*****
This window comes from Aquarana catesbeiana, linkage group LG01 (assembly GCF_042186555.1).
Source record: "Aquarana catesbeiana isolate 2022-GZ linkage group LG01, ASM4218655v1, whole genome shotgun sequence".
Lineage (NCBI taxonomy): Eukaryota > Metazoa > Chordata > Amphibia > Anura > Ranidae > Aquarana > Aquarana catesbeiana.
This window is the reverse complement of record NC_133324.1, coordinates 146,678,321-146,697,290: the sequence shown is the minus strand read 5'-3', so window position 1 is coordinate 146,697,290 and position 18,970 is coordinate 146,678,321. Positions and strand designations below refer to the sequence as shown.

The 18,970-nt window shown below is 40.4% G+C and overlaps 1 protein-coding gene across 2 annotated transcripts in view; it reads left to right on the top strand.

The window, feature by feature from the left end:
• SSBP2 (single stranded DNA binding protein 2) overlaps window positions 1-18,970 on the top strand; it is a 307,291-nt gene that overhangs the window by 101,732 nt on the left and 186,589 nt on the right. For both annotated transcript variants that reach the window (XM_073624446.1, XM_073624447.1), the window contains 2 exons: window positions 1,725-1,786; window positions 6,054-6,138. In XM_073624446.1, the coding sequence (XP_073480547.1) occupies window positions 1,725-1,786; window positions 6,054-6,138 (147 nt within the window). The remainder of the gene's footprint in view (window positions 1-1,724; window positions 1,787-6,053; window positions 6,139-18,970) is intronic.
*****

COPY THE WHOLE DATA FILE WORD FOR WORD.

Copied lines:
This window comes from Aquarana catesbeiana, linkage group LG01 (assembly GCF_042186555.1).
Source record: "Aquarana catesbeiana isolate 2022-GZ linkage group LG01, ASM4218655v1, whole genome shotgun sequence".
Lineage (NCBI taxonomy): Eukaryota > Metazoa > Chordata > Amphibia > Anura > Ranidae > Aquarana > Aquarana catesbeiana.
This window is the reverse complement of record NC_133324.1, coordinates 146,678,321-146,697,290: the sequence shown is the minus strand read 5'-3', so window position 1 is coordinate 146,697,290 and position 18,970 is coordinate 146,678,321. Positions and strand designations below refer to the sequence as shown.

The 18,970-nt window shown below is 40.4% G+C and overlaps 1 protein-coding gene across 2 annotated transcripts in view; it reads left to right on the top strand.

The window, feature by feature from the left end:
• SSBP2 (single stranded DNA binding protein 2) overlaps window positions 1-18,970 on the top strand; it is a 307,291-nt gene that overhangs the window by 101,732 nt on the left and 186,589 nt on the right. For both annotated transcript variants that reach the window (XM_073624446.1, XM_073624447.1), the window contains 2 exons: window positions 1,725-1,786; window positions 6,054-6,138. In XM_073624446.1, the coding sequence (XP_073480547.1) occupies window positions 1,725-1,786; window positions 6,054-6,138 (147 nt within the window). The remainder of the gene's footprint in view (window positions 1-1,724; window positions 1,787-6,053; window positions 6,139-18,970) is intronic.